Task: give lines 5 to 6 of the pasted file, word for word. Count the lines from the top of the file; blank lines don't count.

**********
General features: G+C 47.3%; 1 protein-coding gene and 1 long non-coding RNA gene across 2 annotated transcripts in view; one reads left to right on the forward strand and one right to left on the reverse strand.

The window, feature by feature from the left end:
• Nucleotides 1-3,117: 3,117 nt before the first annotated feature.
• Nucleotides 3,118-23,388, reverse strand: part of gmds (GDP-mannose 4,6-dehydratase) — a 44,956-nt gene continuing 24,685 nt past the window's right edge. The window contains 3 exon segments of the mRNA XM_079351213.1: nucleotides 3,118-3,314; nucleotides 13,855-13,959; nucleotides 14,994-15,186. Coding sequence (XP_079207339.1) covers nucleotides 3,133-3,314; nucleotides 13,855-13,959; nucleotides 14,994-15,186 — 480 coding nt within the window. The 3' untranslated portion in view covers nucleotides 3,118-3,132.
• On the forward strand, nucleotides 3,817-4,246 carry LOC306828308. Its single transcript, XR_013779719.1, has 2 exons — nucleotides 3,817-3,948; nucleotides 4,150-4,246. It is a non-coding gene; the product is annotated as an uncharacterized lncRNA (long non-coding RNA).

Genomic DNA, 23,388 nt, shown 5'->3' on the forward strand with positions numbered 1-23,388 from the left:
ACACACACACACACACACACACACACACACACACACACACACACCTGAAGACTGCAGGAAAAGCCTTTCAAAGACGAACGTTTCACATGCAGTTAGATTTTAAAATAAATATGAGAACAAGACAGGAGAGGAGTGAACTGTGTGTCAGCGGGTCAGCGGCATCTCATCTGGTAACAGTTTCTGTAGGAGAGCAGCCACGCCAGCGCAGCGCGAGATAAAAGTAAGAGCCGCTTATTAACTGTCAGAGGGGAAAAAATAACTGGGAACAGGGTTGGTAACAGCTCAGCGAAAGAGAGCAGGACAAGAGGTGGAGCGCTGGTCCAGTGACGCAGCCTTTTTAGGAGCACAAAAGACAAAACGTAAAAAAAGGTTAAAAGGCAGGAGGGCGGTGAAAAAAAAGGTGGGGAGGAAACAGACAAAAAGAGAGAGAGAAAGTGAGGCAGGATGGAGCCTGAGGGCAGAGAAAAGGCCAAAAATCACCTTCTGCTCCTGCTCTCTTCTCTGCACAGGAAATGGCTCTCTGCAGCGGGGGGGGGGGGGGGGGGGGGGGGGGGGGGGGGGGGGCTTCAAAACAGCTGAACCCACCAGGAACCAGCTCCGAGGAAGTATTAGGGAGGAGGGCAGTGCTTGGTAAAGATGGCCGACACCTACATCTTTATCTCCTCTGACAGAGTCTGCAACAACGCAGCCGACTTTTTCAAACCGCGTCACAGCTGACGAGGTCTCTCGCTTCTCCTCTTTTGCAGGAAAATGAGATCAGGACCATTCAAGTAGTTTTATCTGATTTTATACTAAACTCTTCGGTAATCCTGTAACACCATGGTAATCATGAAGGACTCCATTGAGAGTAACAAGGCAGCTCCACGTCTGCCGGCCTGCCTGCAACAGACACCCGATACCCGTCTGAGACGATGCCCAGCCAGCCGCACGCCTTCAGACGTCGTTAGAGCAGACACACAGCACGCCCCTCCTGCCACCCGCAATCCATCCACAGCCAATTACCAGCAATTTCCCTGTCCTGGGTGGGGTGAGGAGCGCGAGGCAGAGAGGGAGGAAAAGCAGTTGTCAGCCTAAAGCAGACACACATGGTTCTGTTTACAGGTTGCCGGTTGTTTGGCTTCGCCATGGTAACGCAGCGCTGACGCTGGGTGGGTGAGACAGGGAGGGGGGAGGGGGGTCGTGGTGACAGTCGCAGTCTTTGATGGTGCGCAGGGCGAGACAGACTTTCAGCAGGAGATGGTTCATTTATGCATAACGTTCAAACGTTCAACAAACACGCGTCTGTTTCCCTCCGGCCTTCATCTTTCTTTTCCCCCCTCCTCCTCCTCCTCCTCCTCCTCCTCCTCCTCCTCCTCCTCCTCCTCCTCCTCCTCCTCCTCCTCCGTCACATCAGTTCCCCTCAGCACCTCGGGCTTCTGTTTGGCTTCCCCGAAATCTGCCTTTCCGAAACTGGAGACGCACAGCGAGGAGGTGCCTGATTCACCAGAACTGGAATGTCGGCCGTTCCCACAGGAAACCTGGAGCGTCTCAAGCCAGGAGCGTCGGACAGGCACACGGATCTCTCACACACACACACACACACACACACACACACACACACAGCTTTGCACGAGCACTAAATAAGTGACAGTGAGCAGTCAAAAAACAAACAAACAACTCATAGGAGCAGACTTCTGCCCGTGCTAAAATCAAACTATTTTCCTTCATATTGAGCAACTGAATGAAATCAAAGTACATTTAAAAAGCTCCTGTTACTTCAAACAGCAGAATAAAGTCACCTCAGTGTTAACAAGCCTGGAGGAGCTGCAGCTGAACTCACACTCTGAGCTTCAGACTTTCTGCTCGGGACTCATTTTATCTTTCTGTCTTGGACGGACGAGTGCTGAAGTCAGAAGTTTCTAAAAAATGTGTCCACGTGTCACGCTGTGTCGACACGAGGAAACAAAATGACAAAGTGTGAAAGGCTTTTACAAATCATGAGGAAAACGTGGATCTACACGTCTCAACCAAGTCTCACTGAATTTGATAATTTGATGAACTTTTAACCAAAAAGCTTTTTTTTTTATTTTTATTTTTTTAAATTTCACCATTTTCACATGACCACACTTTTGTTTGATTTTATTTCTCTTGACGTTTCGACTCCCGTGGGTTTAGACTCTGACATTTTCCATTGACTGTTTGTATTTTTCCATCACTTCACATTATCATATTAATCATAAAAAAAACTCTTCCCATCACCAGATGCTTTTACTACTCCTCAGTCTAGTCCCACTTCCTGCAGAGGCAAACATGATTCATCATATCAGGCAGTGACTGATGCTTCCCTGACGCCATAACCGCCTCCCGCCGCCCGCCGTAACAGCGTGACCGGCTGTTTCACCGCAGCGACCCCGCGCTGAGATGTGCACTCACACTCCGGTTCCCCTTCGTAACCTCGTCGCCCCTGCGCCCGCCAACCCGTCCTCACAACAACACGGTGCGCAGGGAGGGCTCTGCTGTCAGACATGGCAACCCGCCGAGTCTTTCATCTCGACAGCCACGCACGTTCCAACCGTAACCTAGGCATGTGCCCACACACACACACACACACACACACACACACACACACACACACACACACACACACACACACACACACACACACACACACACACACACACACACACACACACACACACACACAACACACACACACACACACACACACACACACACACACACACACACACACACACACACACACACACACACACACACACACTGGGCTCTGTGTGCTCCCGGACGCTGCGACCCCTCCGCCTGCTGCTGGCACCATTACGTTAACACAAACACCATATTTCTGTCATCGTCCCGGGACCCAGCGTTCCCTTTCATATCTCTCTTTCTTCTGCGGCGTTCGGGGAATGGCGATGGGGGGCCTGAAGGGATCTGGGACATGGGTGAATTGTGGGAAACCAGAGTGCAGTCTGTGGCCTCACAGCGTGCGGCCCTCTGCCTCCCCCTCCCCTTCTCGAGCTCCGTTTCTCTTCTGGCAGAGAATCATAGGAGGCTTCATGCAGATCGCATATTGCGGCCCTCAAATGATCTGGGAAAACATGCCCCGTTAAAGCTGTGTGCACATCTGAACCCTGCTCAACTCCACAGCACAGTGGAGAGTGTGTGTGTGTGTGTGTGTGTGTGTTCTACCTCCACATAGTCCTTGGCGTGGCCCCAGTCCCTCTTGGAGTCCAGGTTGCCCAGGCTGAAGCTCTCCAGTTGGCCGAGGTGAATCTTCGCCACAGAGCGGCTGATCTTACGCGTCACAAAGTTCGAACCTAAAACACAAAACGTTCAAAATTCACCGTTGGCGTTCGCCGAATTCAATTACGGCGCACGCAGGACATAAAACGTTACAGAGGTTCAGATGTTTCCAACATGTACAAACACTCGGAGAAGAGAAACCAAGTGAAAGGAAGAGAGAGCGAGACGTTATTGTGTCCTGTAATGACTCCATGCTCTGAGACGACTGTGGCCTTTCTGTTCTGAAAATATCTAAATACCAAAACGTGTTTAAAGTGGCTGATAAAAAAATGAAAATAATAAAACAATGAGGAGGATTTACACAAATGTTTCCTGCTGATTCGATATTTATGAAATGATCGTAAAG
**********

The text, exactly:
• On the forward strand, nucleotides 3,817-4,246 carry LOC306828308. Its single transcript, XR_013779719.1, has 2 exons — nucleotides 3,817-3,948; nucleotides 4,150-4,246. It is a non-coding gene; the product is annotated as an uncharacterized lncRNA (long non-coding RNA).

Genomic DNA, 23,388 nt, shown 5'->3' on the forward strand with positions numbered 1-23,388 from the left: